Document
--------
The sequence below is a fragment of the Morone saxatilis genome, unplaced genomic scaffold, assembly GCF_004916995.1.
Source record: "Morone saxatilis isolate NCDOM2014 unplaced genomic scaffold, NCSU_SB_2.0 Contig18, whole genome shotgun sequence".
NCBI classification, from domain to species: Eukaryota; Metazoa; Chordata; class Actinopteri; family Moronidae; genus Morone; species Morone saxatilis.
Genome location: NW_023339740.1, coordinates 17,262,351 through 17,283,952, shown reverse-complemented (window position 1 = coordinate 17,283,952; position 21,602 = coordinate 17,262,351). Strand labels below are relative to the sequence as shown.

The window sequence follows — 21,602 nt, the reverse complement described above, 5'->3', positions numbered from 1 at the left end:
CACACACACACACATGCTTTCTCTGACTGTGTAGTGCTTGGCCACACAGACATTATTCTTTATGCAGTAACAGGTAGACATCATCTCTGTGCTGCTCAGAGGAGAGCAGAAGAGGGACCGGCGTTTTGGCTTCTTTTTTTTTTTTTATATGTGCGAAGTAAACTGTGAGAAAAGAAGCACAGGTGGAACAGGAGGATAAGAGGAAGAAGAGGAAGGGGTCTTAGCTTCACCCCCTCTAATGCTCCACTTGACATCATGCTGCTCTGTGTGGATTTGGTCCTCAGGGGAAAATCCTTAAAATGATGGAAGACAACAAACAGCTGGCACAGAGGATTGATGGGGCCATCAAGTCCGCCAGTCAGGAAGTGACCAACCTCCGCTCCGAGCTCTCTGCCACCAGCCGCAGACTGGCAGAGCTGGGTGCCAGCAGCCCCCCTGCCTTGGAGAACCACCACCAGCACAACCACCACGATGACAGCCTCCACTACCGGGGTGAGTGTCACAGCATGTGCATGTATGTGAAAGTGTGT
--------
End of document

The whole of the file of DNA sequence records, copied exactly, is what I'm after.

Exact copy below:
The sequence below is a fragment of the Morone saxatilis genome, unplaced genomic scaffold, assembly GCF_004916995.1.
Source record: "Morone saxatilis isolate NCDOM2014 unplaced genomic scaffold, NCSU_SB_2.0 Contig18, whole genome shotgun sequence".
NCBI classification, from domain to species: Eukaryota; Metazoa; Chordata; class Actinopteri; family Moronidae; genus Morone; species Morone saxatilis.
Genome location: NW_023339740.1, coordinates 17,262,351 through 17,283,952, shown reverse-complemented (window position 1 = coordinate 17,283,952; position 21,602 = coordinate 17,262,351). Strand labels below are relative to the sequence as shown.

The window sequence follows — 21,602 nt, the reverse complement described above, 5'->3', positions numbered from 1 at the left end:
CACACACACACACATGCTTTCTCTGACTGTGTAGTGCTTGGCCACACAGACATTATTCTTTATGCAGTAACAGGTAGACATCATCTCTGTGCTGCTCAGAGGAGAGCAGAAGAGGGACCGGCGTTTTGGCTTCTTTTTTTTTTTTTATATGTGCGAAGTAAACTGTGAGAAAAGAAGCACAGGTGGAACAGGAGGATAAGAGGAAGAAGAGGAAGGGGTCTTAGCTTCACCCCCTCTAATGCTCCACTTGACATCATGCTGCTCTGTGTGGATTTGGTCCTCAGGGGAAAATCCTTAAAATGATGGAAGACAACAAACAGCTGGCACAGAGGATTGATGGGGCCATCAAGTCCGCCAGTCAGGAAGTGACCAACCTCCGCTCCGAGCTCTCTGCCACCAGCCGCAGACTGGCAGAGCTGGGTGCCAGCAGCCCCCCTGCCTTGGAGAACCACCACCAGCACAACCACCACGATGACAGCCTCCACTACCGGGGTGAGTGTCACAGCATGTGCATGTATGTGAAAGTGTGT